Hi, we are the equivalent of a small ISP, not directly an ISP but we
have installed a WWW server and a Cisco router through which we will
connect our Namibian offices to the Internet. Our office being the
United Nations in Namibia.
Our WWW server is a 486 PC with 16MB Ram running Linux which Dr.
Eberhard Lisse, our resident Namibian expert on Linux configured for
us. A few weeks down the road and through support from Dr. Eberhard
Lisse we are beginning to get to grips with Linix and our WWW Server
link. Its fun and Linux is great..
______________________________ Reply Separator _________________________________
Subject: Linux vs. ?
Author: Jeff Cochrane <[log in to unmask]> at INTERNET
Date: 10/1/96 9:41 AM
Lishan Adam writes from Djibouti:
> Fourth lesson: Linux! We do not need $200,000 worth equipment to set
> up a full IP. Spread Linux throughout Africa and wait for miracles!
Would you recommend Linux for all ISP's? Sounds appropriate for big
ISPs, especially those managing an international satellite link or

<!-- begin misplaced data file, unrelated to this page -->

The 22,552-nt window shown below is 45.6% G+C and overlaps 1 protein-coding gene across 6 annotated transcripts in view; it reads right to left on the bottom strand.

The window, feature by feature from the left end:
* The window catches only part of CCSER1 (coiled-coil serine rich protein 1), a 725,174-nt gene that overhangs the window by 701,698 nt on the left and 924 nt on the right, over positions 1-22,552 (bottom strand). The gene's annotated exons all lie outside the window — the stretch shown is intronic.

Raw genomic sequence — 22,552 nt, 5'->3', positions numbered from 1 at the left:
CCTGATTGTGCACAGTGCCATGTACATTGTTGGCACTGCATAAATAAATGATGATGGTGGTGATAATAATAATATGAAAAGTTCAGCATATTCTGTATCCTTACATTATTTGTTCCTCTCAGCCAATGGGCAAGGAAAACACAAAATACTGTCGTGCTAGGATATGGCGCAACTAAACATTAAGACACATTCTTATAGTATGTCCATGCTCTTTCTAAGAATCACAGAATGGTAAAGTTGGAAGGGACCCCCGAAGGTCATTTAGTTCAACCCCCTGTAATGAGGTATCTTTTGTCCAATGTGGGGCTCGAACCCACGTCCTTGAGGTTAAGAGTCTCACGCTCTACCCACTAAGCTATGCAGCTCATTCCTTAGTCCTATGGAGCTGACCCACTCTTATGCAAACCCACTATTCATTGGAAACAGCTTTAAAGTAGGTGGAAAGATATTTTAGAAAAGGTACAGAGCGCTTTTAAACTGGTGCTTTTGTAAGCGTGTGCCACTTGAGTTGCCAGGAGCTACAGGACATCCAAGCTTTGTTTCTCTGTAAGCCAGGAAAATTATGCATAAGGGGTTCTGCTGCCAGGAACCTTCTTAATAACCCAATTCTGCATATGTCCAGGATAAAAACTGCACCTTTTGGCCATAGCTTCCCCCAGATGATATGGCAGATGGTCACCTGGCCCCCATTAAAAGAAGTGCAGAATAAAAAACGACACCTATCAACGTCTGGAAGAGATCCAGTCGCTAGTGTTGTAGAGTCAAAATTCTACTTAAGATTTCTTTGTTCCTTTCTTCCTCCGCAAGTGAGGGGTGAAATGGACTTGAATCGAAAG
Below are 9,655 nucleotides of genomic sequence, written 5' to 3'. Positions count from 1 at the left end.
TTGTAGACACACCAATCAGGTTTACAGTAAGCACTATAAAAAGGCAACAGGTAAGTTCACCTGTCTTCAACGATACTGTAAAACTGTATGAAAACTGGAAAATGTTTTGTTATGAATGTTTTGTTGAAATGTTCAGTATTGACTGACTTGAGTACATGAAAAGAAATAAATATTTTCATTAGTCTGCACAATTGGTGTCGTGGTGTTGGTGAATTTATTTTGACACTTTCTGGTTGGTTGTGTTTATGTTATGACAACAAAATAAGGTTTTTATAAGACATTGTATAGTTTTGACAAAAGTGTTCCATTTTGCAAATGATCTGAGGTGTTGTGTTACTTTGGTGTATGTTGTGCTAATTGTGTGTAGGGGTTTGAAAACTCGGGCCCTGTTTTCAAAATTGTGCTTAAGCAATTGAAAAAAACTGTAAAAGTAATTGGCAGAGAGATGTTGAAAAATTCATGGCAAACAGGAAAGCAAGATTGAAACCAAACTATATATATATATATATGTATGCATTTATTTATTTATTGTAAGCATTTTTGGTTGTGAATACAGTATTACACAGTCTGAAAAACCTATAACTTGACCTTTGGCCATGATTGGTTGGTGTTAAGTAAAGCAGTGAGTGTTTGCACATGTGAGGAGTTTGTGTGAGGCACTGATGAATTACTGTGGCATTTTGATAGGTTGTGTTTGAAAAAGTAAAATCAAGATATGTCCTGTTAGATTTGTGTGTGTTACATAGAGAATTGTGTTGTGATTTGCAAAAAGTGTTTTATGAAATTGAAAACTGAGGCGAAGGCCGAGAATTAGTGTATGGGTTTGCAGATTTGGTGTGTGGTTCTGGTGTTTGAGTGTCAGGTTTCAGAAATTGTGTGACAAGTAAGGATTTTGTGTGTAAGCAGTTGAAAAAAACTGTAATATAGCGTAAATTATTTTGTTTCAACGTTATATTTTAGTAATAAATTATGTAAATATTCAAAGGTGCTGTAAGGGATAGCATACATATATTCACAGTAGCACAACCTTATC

major fiber connection. But what about small ISPs? I'm particularly
interested in them because of their potential (often not realized
unfortunately) for offering high-quality customer service.
For example, imagine a small ISP, with say 50 customers, providing
excellent customer support from a small storefront, with a leased
line connection to a major ISP. The options for ISPs of this sort
range from Unix on a Sparc, through Linux on a powerful PC, to a
proprietary package on a WinNT or Win95 PC, to a shareware suite on
a Win95/NT/3.1 PC. I'm not personally familiar with options on a Mac
platform, but I know Apple has several.
As for Linux, I've received quite a few calls from desperate small
system operators unable to decipher those interminable configuration
strings and indecipherable "man" pages. And I've watched "experts"
poring over obtuse documentation. In the USA, there's a broad
network of user-support groups for Linux, which I suspect does not
exist in most African cities, apart from Johannesburg perhaps.
When I reach Yaounde in about two weeks I'll be curious to see how
they're managing there with a new system based on Linux. I hear they
started with a few key technical staff already expert in Unix, which
probably made the task easier.
Jeff @ Nairobi
AfricaLink -- http://www.info.usaid.gov/alnk